Recently, Denver, Boulder, Estes Park and surrounding areas of Colorado were bombarded with rain, hail, and lightening for nearly a week straight.

Late last week, the resulting flash floods swept entire roads, homes, and business away.  I was in Lyons, near Estes Park, Wednesday night – on 9/11 –when the deluge really let loose and thankfully, my friend and fellow yoga teacher, Tami, and I made it back from the Give Back Yoga Foundation’s fundraising dinner to Denver safely in the midst of the storm.


We saw cars that had slipped off the highway and were stranded in the median.


We drove about 30mph on a freeway with a speed limit of 70mph.


Reports of closures of the very roads we’d just traversed began soon after we got home.


Heart-breaking news began the next day, depicting destruction and loss.


The scale of damage has been more than anyone imagined.


And I hate to admit it, but when the flash flood alerts blared from people’s cell phones Wednesday night, many of us thought, “I’m sure it’ll be ok.”  You really never think – rather it’s that we hope, I suppose – it’ll be that bad.  Unfortunately, it has been.


So in this time of tragedy, I wanted to offer up something a little different, and hopefully fun and uplifting, as well: a mantra, a chant, a prayer.


Don’t worry too much about what you call it, or that it’s in Sanskrit.  If you’ve never chanted before, no worries.  Also, if you’re a Christian (I am, too!), there’s nothing funky or weird that I’m asking you to say.  If you do, however, feel uncomfortable “chanting” in Sanskrit, perhaps just pray “strength, courage, devotion, service.”  Find something repeatable and something you are willing to say out loud.  The idea is to meditate on the words and their energy, and to send that energy out in a prayer-like fashion to those who need it.  Please, whatever your beliefs, adapt this to make it authentic for you.


If you’re game for trying the “yogic version,” here it is – A mantra for strength and flexibility: Om shrim hanumate namaha

1435hanumanHanumate is adapted to stand for, Hanuman, a “monkey god” who represents – physical strength, stamina, and power.

In a very small nutshell, the story of Hanuman is one where he stretches himself to save a friend’s wife because he is

 devoted to service

has a heart for others

is full of courage and hope

He is a warrior and supporter of others

The “Remover of distress

And repeating this mantra can bring more prana, more energy, into you.


After all the rain, death, and destruction, we need this!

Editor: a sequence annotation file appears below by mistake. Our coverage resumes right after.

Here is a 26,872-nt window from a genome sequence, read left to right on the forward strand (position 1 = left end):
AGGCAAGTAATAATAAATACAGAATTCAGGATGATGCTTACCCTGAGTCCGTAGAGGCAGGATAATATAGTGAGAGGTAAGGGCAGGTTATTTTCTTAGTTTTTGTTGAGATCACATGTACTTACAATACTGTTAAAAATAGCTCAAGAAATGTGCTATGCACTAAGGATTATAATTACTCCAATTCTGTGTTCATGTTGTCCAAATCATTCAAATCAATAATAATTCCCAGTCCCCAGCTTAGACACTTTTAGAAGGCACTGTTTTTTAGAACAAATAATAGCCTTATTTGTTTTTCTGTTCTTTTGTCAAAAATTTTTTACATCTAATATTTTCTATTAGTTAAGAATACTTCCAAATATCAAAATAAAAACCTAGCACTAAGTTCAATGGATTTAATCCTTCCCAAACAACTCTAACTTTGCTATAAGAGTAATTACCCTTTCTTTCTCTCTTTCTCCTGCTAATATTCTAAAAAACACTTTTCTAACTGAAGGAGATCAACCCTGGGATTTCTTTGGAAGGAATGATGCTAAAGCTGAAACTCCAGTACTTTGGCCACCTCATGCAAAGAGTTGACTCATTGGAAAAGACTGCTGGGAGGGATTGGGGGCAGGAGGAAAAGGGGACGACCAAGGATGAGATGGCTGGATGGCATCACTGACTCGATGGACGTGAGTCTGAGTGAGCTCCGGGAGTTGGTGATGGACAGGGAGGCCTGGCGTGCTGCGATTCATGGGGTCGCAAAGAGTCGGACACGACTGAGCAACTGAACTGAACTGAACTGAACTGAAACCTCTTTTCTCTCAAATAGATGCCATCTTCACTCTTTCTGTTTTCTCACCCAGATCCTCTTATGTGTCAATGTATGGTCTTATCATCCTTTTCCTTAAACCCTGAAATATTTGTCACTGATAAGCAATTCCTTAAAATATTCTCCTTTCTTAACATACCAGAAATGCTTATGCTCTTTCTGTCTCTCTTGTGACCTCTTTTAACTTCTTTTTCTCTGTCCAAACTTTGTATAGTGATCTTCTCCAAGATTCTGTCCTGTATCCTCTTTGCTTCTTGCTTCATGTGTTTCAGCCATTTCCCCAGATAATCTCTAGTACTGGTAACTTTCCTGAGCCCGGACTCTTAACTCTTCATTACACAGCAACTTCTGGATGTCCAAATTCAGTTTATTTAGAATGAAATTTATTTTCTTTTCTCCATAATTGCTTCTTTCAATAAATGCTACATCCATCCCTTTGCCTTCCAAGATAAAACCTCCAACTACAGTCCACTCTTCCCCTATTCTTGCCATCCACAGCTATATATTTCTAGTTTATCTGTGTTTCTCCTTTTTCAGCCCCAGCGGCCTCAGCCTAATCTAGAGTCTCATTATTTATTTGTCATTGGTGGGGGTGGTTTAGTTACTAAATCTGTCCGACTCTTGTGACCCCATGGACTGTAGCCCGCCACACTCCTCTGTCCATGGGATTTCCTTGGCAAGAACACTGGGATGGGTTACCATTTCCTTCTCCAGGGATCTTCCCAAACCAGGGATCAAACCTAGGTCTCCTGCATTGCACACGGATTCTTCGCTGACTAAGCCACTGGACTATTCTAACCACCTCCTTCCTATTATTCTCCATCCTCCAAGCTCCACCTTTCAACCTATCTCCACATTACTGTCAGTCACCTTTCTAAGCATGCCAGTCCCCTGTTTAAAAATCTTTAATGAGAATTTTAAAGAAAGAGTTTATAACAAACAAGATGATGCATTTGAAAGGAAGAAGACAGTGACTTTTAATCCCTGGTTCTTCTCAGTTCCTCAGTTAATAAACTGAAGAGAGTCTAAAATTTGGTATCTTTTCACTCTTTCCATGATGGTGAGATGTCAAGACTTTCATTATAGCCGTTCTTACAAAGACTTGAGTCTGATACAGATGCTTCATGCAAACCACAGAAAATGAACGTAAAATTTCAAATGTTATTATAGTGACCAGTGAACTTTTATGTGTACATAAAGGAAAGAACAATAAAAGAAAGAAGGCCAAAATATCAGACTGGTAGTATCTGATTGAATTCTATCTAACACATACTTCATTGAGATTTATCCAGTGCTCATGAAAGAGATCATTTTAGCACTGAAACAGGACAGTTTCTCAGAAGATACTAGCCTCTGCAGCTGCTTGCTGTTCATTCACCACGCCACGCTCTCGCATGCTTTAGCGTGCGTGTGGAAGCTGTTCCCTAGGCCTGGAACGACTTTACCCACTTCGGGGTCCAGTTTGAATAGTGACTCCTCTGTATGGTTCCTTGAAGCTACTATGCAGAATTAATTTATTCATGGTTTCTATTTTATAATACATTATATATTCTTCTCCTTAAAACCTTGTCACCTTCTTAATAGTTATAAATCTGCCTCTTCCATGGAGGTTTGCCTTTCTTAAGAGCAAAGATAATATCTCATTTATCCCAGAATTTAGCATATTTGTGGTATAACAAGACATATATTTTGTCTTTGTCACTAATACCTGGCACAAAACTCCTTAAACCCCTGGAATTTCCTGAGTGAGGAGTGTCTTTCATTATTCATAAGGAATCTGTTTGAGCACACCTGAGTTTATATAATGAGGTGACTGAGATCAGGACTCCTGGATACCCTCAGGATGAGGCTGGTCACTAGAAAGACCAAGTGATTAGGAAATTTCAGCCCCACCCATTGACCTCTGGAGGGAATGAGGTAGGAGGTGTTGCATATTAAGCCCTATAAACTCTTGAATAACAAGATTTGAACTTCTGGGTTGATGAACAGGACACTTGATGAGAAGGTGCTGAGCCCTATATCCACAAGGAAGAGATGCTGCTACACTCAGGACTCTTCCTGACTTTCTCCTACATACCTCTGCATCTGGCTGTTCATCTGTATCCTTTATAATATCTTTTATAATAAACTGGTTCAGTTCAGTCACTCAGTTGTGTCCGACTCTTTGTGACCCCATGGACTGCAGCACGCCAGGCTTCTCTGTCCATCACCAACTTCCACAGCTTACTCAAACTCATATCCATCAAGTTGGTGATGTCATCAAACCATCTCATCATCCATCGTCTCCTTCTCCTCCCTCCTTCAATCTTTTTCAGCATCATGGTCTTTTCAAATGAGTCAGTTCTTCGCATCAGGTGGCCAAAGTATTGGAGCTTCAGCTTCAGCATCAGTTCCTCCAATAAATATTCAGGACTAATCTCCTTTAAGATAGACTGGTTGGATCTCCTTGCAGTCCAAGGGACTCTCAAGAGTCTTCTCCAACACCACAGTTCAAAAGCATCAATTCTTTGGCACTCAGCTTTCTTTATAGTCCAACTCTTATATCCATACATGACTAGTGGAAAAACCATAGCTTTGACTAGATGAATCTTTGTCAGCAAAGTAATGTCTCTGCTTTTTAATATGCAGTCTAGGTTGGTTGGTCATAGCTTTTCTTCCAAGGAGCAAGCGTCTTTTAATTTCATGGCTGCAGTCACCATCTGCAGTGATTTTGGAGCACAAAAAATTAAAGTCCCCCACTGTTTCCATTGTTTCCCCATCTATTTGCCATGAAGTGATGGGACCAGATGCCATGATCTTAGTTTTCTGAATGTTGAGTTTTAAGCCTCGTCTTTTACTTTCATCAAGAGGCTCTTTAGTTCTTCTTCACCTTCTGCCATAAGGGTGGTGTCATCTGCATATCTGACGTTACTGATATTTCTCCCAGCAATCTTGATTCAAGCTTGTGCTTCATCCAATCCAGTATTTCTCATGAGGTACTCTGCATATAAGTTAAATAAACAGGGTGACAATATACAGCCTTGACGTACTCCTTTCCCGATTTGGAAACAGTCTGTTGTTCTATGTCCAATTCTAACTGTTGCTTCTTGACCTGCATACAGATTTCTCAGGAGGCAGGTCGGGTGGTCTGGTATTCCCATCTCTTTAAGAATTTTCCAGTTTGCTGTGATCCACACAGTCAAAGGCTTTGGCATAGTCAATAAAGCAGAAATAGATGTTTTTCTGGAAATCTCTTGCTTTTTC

Literally translated,

Om = entire essence of the universe, the universal sound of life

Shri = veneration or “Mr”

Hanumate (described above)

Namaha = inward peace and purified intellect; surrender to God


So try repeating this mantra 54 times.  You can do all 54 rounds out loud, or start out loud then transition to saying it silently in your heart.  The value of saying these words out loud lies in the vibrational and energetic quality of the words.  I recommend taking a big, deep, sweet inhale and saying the whole mantra on the exhale.  So, inhale, gather your breath, your prana, and exhale, repeat the mantra.  Easy peasy 😉


I chose this Hanuman mantra because Hanuman, Boulder, and yoga are all very closely tied for me (see the videos below).  Again, though, I simply ask that you find a way to send positivity to those in need in a meaningful and genuine way even for a few moments today, and every day.


Whether we are flood victims, struggling with our health, at a life crossroads, or anything else in between, may we all find the wisdom to do as Shri Ramana Maharaj says, “Let what comes come. Let what goes go. Find out what remains.”


If you try this mantra out, please let me know how your experience with it was.  I’d love to hear about it.


Blessings and well wishes to you and your family today, my friends.  And if you’d like to contribute in ways beyond your prayers, as well, I recommend checking out, volunteering for, or donating to Team Rubicon which is deploying trained volunteers to aid in relief and recovery in Colorado this week.




Speaking in Boulder, June 2013, Hanuman Yoga Festival

Speaking in Lyons (right near Estes Park where some of the most severe flood damage is) September 2013, Give Back Yoga Foundation’s Seeds to Service fundraiser for providing yoga DVDs and booklets to veterans across the nation